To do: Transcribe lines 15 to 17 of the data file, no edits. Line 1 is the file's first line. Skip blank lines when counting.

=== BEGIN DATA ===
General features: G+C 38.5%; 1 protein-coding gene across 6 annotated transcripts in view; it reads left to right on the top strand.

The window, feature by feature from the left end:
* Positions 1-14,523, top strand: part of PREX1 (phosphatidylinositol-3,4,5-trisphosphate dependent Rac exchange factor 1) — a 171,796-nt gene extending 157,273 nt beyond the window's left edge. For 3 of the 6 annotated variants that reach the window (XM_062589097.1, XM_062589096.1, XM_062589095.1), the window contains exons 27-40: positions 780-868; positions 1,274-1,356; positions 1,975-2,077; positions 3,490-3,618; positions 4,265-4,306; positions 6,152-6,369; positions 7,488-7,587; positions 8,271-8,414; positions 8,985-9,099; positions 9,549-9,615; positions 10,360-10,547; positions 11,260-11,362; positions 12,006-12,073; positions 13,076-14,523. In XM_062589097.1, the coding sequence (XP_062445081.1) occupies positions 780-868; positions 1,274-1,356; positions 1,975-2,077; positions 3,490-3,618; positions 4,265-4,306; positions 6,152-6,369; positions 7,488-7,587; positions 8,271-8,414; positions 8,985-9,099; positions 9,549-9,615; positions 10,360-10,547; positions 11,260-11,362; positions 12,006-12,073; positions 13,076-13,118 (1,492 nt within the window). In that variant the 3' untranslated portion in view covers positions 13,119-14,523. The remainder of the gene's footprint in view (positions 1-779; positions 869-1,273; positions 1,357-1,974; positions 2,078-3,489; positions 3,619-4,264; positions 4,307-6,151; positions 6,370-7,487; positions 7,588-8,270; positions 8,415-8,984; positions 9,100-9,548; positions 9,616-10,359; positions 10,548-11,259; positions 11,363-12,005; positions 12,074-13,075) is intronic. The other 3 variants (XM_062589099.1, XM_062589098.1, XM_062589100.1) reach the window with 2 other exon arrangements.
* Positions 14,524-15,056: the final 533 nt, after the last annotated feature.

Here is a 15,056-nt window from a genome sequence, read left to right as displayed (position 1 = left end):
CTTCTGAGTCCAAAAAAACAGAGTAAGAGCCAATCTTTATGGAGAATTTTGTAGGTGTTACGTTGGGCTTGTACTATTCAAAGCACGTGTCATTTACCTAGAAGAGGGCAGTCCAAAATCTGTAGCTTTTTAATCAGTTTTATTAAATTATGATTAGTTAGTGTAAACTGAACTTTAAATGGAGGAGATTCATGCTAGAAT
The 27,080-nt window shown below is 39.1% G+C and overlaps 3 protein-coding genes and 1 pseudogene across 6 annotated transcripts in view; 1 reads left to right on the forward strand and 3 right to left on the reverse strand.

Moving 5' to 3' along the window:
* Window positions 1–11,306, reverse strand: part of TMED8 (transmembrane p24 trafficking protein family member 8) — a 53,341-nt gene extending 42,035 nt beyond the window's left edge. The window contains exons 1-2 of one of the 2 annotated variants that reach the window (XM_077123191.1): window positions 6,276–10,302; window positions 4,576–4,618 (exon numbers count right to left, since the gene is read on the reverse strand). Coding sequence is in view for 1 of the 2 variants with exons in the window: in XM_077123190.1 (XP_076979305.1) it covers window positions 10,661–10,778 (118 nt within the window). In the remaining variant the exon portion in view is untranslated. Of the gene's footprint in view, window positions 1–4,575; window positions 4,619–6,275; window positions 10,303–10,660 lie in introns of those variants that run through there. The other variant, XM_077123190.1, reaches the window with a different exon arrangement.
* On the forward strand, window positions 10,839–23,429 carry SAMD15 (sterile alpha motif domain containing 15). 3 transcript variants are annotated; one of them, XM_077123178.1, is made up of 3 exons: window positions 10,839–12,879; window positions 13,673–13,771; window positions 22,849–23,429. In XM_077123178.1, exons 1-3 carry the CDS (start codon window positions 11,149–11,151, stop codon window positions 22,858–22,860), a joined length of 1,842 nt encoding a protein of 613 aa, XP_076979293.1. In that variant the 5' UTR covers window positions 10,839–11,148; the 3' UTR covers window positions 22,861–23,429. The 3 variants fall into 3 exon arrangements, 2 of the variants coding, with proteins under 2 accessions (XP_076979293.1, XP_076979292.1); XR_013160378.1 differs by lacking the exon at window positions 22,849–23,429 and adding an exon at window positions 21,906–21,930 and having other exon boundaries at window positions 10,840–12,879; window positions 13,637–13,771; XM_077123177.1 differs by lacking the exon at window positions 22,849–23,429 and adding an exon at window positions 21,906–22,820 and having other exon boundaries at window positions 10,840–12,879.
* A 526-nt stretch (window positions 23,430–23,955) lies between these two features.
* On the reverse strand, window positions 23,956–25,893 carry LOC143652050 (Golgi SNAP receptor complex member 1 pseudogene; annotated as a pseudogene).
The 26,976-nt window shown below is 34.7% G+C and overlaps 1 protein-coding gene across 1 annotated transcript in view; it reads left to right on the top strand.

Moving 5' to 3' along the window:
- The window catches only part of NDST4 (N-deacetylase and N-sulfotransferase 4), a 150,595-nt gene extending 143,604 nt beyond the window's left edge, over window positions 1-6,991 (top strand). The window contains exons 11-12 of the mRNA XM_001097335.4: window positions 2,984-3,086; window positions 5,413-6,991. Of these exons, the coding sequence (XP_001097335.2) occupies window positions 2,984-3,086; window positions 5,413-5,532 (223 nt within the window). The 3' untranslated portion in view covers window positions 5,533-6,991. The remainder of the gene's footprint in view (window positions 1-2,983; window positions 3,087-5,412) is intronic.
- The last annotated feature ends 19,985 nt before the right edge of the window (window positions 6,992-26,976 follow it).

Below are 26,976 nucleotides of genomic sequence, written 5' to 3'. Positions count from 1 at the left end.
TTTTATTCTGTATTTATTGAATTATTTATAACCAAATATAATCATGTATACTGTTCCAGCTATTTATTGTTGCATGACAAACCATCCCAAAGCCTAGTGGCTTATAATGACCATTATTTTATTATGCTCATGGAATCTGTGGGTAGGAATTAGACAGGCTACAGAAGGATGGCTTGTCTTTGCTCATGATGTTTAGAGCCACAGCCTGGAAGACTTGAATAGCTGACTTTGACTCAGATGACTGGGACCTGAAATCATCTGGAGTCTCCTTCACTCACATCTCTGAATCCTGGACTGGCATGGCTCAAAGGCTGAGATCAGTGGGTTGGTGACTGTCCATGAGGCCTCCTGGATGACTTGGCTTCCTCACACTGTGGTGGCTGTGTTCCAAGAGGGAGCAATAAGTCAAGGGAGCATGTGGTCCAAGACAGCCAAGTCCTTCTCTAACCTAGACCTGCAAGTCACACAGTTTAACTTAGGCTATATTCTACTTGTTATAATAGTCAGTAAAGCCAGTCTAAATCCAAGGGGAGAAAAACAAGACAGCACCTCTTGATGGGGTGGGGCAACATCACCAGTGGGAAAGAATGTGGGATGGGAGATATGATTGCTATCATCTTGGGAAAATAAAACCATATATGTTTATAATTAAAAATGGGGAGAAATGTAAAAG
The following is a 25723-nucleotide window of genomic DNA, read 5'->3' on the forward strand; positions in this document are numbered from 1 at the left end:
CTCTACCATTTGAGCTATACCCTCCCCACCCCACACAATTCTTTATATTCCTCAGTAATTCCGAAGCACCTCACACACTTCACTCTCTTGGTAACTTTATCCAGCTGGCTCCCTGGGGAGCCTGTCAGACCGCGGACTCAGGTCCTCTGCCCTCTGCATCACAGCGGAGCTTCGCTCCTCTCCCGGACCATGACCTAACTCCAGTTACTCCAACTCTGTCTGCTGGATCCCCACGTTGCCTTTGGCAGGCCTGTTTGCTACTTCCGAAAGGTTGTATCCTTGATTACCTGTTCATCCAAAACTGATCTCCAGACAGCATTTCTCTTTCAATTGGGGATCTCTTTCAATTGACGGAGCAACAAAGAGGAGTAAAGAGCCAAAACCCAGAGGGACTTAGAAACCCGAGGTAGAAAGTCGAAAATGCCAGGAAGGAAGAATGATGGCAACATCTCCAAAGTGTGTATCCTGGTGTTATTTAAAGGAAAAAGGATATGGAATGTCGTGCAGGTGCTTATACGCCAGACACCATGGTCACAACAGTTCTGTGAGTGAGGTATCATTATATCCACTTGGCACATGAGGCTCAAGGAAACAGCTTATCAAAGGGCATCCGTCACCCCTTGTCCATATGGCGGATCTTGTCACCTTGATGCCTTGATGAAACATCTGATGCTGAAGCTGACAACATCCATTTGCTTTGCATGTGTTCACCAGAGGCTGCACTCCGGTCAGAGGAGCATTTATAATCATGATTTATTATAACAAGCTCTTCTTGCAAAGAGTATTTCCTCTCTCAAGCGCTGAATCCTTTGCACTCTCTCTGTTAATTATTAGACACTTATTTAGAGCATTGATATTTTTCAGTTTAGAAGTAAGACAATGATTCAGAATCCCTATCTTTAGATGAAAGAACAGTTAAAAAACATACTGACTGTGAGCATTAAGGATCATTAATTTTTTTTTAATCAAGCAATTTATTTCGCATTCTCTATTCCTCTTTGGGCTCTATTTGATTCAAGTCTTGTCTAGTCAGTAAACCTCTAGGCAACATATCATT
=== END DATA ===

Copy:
- The window catches only part of NDST4 (N-deacetylase and N-sulfotransferase 4), a 150,595-nt gene extending 143,604 nt beyond the window's left edge, over window positions 1-6,991 (top strand). The window contains exons 11-12 of the mRNA XM_001097335.4: window positions 2,984-3,086; window positions 5,413-6,991. Of these exons, the coding sequence (XP_001097335.2) occupies window positions 2,984-3,086; window positions 5,413-5,532 (223 nt within the window). The 3' untranslated portion in view covers window positions 5,533-6,991. The remainder of the gene's footprint in view (window positions 1-2,983; window positions 3,087-5,412) is intronic.
- The last annotated feature ends 19,985 nt before the right edge of the window (window positions 6,992-26,976 follow it).

Below are 26,976 nucleotides of genomic sequence, written 5' to 3'. Positions count from 1 at the left end.